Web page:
Sexual and Inappropriate Content: 1½/5 Medical and Suggestive Content: It mentions that Maya Angelou was abused, though does not say how; research will show that this abuse involved being raped when she was a child. It is mentioned that a woman had breast cancer. Some women (mainly those in the sports career) were wearing just leotards, though one woman had a sheer skirt over it. Some women wear low V neck outfits, though no cleavage is ever shown. It is mentioned that a man and woman kissed on a TV show.

Violence: ½/5 It is mentioned that a woman got hit on the head with a piece of iron.

Swearing and Using the Lord’s Name in Vain: 0/5 None

Emotional, Intense, and Disturbing Content: 1½/5 Some Brief Mention: It is mentioned that a woman is threatened with death. It is mentioned that a woman worked against the practice of lynching, which is the illegal mob hanging of a person. A bombing is briefly mentioned once. It is mentioned that a woman got hit on the head with a piece of iron, resulting in a coma and narcolepsy. There is mention that a woman found a cure for leprosy. It is mentioned that a woman had polio and had to wear a leg brace. A positively portrayed woman is mentioned to have been in the air force and the Department of Defense, and another woman was a combat pilot.  Two book on a woman’s shelf (ones which she wrote) are called Our Dead Behind Us and The Cancer Journals.

Religious Issues: 1/5 Brief Mention: It mentions that Sojourner Truth (a woman) was a preacher. Mardi Gras is mentioned twice. It is briefly mentioned that one of the things a girl learned was mythology.

Magic: ½/5 Brief Mention: The author calls a person in the acknowledgements a “magician.” It is mentioned that a woman was a folklore author.

Others: It is mentioned that Angela Davis (who is portrayed positively in the book) was a member of Black Panther (a group that was similar to Black Lives Matter) and the Communist Party. The lives of Nichelle Nichols, who played Lieutenant Uhura on Star Treck, and Oprah Winfrey are talked about, the former being in Uhura’s costume. Audre Lorde is talked about, though not mentioned in the book, she was a lesbian/bisexual. It mentions that Martin Luther King Jr. was a Trekkie. Ballet, the blues, jazz, folk music, opera, night clubs, and science fiction entertainment are all mentioned, and women that are portrayed positively participate in these activities. It is mentioned that one woman refused to work in a night club because she was a Baptist. Grammy Awards, the play A Raisin in the Sun, the magazine Seventeen, and other works of entertainment are  mentioned. There is positive mention of the Harlem Renaissance. Positively portrayed women are said to be feminist or women’s right’s activist, and on a woman’s bookshelf, there are two books that look like they have the word “feminism” in it, though one is partially blocked. A woman is mentioned to be the “godmother of the civil right’s movement.” There is a list of recommended movies, books, websites, music, and websites at the back of the book.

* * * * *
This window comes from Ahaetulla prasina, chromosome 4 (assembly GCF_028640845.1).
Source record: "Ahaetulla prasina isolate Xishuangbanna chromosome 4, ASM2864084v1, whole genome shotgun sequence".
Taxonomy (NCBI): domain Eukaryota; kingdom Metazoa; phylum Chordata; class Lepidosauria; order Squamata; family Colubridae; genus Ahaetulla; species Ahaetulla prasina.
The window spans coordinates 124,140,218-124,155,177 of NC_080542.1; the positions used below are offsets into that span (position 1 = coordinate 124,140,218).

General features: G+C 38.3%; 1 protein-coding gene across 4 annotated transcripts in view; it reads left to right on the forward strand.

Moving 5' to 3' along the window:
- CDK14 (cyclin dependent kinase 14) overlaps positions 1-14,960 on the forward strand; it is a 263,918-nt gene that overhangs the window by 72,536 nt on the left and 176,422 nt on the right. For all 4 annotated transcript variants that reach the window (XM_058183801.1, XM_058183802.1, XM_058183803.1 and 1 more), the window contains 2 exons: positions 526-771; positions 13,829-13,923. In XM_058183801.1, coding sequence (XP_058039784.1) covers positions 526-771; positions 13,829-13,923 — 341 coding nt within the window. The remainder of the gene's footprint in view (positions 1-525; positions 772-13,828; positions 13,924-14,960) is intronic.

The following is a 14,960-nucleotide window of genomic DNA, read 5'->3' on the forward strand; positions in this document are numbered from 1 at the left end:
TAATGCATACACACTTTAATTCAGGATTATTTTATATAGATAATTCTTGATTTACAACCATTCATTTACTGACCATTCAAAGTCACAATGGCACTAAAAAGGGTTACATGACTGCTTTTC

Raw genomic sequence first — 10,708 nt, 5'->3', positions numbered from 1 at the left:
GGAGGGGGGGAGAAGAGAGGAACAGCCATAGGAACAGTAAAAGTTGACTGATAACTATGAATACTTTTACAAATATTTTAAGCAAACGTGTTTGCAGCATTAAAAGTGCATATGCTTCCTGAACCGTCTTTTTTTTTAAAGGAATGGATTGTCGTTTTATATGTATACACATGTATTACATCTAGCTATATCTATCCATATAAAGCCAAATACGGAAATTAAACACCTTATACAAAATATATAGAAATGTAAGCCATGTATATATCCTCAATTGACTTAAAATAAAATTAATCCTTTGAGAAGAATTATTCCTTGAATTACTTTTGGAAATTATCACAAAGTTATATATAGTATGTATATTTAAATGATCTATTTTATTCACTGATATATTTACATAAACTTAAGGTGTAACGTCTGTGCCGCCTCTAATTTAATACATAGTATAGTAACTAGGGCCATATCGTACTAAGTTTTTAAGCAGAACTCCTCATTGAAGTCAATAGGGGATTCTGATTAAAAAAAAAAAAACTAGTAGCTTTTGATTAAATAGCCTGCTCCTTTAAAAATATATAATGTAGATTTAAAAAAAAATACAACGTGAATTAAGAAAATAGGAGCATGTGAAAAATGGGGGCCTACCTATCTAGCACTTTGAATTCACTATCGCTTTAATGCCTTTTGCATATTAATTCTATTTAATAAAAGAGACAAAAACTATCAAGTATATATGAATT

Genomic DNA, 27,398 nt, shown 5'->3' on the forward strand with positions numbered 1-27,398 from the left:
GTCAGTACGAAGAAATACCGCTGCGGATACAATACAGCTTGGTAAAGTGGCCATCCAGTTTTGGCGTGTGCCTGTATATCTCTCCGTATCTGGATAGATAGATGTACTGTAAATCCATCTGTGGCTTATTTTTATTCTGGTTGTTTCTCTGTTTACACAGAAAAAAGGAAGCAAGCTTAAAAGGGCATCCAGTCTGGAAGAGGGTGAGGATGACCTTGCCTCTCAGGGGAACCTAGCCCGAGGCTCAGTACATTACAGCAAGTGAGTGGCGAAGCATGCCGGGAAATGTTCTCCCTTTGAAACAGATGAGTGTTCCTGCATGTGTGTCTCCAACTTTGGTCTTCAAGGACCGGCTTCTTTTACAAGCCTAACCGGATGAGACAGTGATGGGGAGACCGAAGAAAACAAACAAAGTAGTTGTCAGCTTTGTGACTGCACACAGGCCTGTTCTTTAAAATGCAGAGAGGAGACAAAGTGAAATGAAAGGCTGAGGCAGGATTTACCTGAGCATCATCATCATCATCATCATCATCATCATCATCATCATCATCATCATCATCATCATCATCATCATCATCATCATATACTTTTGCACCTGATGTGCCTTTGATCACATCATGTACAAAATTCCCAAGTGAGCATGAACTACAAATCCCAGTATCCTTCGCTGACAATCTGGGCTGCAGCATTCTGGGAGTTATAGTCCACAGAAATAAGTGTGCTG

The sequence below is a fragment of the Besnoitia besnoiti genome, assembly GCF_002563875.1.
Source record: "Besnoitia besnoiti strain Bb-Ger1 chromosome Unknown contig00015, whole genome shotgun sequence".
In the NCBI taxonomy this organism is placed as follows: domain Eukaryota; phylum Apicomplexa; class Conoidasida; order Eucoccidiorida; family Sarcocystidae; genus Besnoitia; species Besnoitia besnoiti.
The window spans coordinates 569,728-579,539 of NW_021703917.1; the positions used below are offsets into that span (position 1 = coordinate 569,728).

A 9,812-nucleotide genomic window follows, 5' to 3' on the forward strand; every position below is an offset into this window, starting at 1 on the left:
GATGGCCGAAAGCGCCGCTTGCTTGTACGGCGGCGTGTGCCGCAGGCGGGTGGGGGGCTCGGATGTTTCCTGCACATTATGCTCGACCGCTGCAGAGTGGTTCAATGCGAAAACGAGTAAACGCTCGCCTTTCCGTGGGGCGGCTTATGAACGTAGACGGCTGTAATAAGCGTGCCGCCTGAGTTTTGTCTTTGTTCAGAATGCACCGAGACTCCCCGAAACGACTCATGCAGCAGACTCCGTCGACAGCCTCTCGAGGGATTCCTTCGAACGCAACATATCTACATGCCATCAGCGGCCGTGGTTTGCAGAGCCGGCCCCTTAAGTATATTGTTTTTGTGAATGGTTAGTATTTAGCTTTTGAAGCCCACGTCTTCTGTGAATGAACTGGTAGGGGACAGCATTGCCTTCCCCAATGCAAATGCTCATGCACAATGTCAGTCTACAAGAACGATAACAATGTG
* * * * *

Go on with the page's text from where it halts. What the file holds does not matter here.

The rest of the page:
The author mentions Disney and DreamWorks in her about section.

Overall: 1/5 All Ages Appropriate: While because of the moral and style of the book I would not recommend this book until someone was twelve to thirteen years old, I think morally it is appropriate for children of all ages.